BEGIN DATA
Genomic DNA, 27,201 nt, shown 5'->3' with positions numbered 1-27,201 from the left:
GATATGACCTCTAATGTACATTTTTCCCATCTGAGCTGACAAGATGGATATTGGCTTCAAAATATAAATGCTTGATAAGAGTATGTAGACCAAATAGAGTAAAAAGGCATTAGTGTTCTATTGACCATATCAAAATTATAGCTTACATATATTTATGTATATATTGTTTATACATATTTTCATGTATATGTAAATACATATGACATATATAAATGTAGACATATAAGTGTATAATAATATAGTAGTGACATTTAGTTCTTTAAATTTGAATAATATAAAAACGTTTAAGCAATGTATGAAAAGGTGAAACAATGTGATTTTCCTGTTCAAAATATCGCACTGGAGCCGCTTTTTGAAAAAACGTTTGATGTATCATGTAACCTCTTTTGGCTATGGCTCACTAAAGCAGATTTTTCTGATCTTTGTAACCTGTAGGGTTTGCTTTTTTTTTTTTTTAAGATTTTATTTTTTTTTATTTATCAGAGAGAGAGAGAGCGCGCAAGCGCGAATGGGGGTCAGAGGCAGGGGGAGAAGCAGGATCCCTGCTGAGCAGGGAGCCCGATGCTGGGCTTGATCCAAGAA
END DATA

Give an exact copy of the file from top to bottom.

Genomic DNA, 27,201 nt, shown 5'->3' with positions numbered 1-27,201 from the left:
GATATGACCTCTAATGTACATTTTTCCCATCTGAGCTGACAAGATGGATATTGGCTTCAAAATATAAATGCTTGATAAGAGTATGTAGACCAAATAGAGTAAAAAGGCATTAGTGTTCTATTGACCATATCAAAATTATAGCTTACATATATTTATGTATATATTGTTTATACATATTTTCATGTATATGTAAATACATATGACATATATAAATGTAGACATATAAGTGTATAATAATATAGTAGTGACATTTAGTTCTTTAAATTTGAATAATATAAAAACGTTTAAGCAATGTATGAAAAGGTGAAACAATGTGATTTTCCTGTTCAAAATATCGCACTGGAGCCGCTTTTTGAAAAAACGTTTGATGTATCATGTAACCTCTTTTGGCTATGGCTCACTAAAGCAGATTTTTCTGATCTTTGTAACCTGTAGGGTTTGCTTTTTTTTTTTTTTAAGATTTTATTTTTTTTTATTTATCAGAGAGAGAGAGAGCGCGCAAGCGCGAATGGGGGTCAGAGGCAGGGGGAGAAGCAGGATCCCTGCTGAGCAGGGAGCCCGATGCTGGGCTTGATCCAAGAA